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Saturday, 11 June 2022

Somehow, this keeps getting discussed, and then forgotten again, seems to me

[T]he basis of female sexual pleasure has remained a relatively neglected topic, probably because not having an orgasm does not affect female fertility, according to Prof Mihaela Pavličev, an evolutionary biologist at the University of Vienna. “The whole topic has been a bit weirdly discussed,” she said. “For a long time it wasn’t interesting to the medical community. All the focus has been on men with ejaculation problems["]

And goes on to invoke Freud! in 2022!

Maybe I'm remembering a different history to everybody else and am on a different timeline? But quite apart from all the discussions in the 1970s around female sexuality and female pleasure, and the work of Shere Hite, there's a much longer history of talking about female pleasure and how assumptions based on a simple penetrative act pleasurable for the male partner weren't necessarily useful?

Admittedly, the early advice writers such as Marie Stopes, Theodoor van der Velde, Helena Wright and other pioneers had to frame their recommendations within monogamous marriage and usually the assumption that the husband would be the one to initiate, arouse and satisfy his wife, but at least they gave instructions.

Alfred Kinsey's work resulting in the published study Sexual Behaviour in the Human Female (1953) led him to the conclusion that clitoral stimulation, and not penetration, was the desideratum for female sexual gratification.

Anyway. Whether or not the 'medical community' has been interested in the topic - van der Velde was a physician, the women doctors such as Helena Wright and Joan Malleson who were involved with the Family Planning Association were very interested, so what medical community are we talking about? - there is a substantial literature going back over a century discussing What Women Want and suggesting ways of providing it to them.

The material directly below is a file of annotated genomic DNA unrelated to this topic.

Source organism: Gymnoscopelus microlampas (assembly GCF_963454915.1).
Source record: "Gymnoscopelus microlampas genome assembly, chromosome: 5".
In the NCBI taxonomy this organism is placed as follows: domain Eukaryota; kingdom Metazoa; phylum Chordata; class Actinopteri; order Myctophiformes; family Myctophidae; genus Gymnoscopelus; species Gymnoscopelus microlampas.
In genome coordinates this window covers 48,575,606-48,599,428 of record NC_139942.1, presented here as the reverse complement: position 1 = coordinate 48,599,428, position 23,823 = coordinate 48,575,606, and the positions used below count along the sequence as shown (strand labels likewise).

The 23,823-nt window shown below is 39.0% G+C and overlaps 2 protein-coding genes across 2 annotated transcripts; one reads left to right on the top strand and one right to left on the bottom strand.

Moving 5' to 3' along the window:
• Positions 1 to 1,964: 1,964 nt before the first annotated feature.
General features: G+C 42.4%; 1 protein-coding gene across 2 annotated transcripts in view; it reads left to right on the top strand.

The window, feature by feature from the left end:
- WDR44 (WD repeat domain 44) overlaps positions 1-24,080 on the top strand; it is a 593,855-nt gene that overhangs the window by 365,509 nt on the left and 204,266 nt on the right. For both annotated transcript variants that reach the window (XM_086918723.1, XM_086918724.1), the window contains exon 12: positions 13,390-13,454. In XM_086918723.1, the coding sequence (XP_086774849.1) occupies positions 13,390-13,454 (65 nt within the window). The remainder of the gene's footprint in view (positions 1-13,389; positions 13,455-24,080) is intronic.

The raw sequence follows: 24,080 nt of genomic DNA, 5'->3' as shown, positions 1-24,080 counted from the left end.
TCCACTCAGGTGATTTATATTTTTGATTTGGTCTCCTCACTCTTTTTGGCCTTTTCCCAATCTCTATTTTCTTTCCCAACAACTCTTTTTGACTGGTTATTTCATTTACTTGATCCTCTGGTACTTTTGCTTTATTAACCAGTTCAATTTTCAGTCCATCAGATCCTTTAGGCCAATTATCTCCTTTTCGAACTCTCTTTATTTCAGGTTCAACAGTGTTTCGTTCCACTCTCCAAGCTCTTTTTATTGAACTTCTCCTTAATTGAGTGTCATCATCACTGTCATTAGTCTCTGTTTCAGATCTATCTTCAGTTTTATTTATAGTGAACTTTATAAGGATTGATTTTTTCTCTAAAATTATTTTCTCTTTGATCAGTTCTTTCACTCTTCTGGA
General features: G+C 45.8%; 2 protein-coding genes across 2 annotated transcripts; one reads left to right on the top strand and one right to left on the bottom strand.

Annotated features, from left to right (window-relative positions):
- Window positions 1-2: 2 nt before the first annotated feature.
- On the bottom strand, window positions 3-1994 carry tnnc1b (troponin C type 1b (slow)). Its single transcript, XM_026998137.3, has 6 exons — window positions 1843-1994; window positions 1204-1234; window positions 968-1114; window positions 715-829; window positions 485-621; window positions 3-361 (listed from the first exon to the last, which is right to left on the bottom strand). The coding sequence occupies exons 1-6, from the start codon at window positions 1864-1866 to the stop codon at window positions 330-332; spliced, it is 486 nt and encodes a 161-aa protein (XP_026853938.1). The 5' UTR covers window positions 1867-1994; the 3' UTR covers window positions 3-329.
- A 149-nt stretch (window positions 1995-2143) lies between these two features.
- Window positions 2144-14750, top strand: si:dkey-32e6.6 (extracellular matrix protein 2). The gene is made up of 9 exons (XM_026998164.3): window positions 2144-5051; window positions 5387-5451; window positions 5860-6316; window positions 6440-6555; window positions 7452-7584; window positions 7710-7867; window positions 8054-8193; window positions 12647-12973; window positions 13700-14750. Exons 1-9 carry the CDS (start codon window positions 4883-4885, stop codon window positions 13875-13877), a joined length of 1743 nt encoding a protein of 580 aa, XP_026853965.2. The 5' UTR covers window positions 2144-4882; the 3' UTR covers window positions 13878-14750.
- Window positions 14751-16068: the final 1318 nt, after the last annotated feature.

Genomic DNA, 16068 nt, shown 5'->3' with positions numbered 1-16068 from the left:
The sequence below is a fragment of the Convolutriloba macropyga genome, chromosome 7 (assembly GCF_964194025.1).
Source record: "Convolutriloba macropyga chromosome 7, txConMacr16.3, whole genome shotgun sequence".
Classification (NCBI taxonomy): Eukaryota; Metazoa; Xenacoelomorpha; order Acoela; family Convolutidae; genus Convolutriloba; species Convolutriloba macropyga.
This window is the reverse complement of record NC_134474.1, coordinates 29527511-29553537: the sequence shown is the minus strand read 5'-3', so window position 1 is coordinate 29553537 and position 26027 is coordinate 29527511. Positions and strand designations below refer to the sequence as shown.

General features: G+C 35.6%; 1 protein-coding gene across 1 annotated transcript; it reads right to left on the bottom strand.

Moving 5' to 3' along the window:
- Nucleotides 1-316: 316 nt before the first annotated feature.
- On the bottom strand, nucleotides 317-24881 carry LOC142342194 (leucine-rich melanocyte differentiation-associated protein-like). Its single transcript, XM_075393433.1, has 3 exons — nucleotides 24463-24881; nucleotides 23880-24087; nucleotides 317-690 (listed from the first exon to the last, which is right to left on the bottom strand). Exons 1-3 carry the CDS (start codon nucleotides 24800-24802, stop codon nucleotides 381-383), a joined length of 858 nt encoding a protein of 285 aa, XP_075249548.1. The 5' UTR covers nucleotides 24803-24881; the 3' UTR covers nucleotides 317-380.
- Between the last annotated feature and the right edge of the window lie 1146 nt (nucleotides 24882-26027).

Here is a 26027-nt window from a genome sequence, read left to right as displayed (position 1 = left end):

Tuesday, 31 May 2022

What is the 'correct' number of archives to visit?

I was, I may say, as both an archivist and a historian, somewhat beswozzled to encounter, yesterday via Twitter, an account of one historian putting down another after the latter had given a talk at the former's institution: 'asked me how many archives I had visited. Less than 10 was not enough'.

What on earth, I thought.

It would be, I tweeted, rather more pertinent to ask 'how many collections' had been consulted, rather than the number of repositories, since there are repositories which are the go-to sites of pilgrimage for the fields in which they collect.

Certainly one should not focus on a single personal or institutional archive to the neglect of all others. When I started my PhD, back when dinosaurs roamed the Euston Road, and primeval word-processors for the home user only came along when I was partway through the endeavour, I had one large and rich primary source in the letters received by Marie Stopes from the public (Wellcome Library, PP/MCS/A). However (although one reviewer of the subsequent book claimed I had only looked at one archive: because there were just so many firsthand accounts from the early C20th by British males of their sexual troubles that I could have used*?) I did consult other sources. Looking at the bibliography of my thesis I consulted seven other collections in the Wellcome, the Stopes papers in the British Library as well as those of her first husband, Reginald Ruggles Gates, the Mass Observation 'Little Kinsey' survey, records of the Church of England Purity Society and the papers of Lord Baden-Powell. Also, since I was fortunate enough to make a trip to Australia during that time, the Norman Haire papers at the University of Sydney.

That's still only half-a-dozen actual archival repositories, poor show?

However, counting up the places I visited in order to write my biography of Stella Browne, it comes to over 30, though I will concede that there were 2 or 3 I didn't visit in person because the kind archivists provided me with copies of the relevant materials. (I'm not totting up the number of actual collections, which would be considerably greater). Three continents. 6 countries.

Do I win? Do I?

It's not a game. You don't get points for visiting X number of archives, it's not a Quest where you have to gather up a certain number of plot coupons. You gain points for knowing where to go and finding relevant material.

I concede that there may be fields of study where seeing the various angles and sides of the issue - I think particularly of anything to do with international affairs - will involve going to different places (though again, is there an as it were canonical number?). However, the extent to which individual scholars can cover the ground is going to depend on a lot of factors not necessarily in their own control.